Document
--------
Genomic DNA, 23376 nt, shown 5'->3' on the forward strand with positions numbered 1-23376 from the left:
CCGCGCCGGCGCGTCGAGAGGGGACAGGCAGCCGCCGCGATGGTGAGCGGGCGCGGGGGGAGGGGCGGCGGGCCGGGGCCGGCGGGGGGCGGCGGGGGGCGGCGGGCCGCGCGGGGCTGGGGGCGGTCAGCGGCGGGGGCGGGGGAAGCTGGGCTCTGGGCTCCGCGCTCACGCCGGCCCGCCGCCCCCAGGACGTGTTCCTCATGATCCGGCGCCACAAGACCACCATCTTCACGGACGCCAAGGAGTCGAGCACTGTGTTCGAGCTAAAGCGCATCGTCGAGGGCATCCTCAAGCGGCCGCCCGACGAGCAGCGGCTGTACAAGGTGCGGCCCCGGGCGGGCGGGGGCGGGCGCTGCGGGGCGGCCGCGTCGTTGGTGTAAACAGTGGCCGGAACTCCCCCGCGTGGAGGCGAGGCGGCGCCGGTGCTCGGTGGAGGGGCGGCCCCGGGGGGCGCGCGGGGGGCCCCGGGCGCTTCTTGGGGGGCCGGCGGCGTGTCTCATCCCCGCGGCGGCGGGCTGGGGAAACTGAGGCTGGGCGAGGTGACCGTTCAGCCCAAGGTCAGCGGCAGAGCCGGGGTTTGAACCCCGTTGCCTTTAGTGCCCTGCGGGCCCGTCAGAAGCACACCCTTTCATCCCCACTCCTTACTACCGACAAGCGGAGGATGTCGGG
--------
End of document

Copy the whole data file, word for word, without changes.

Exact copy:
Genomic DNA, 23376 nt, shown 5'->3' on the forward strand with positions numbered 1-23376 from the left:
CCGCGCCGGCGCGTCGAGAGGGGACAGGCAGCCGCCGCGATGGTGAGCGGGCGCGGGGGGAGGGGCGGCGGGCCGGGGCCGGCGGGGGGCGGCGGGGGGCGGCGGGCCGCGCGGGGCTGGGGGCGGTCAGCGGCGGGGGCGGGGGAAGCTGGGCTCTGGGCTCCGCGCTCACGCCGGCCCGCCGCCCCCAGGACGTGTTCCTCATGATCCGGCGCCACAAGACCACCATCTTCACGGACGCCAAGGAGTCGAGCACTGTGTTCGAGCTAAAGCGCATCGTCGAGGGCATCCTCAAGCGGCCGCCCGACGAGCAGCGGCTGTACAAGGTGCGGCCCCGGGCGGGCGGGGGCGGGCGCTGCGGGGCGGCCGCGTCGTTGGTGTAAACAGTGGCCGGAACTCCCCCGCGTGGAGGCGAGGCGGCGCCGGTGCTCGGTGGAGGGGCGGCCCCGGGGGGCGCGCGGGGGGCCCCGGGCGCTTCTTGGGGGGCCGGCGGCGTGTCTCATCCCCGCGGCGGCGGGCTGGGGAAACTGAGGCTGGGCGAGGTGACCGTTCAGCCCAAGGTCAGCGGCAGAGCCGGGGTTTGAACCCCGTTGCCTTTAGTGCCCTGCGGGCCCGTCAGAAGCACACCCTTTCATCCCCACTCCTTACTACCGACAAGCGGAGGATGTCGGG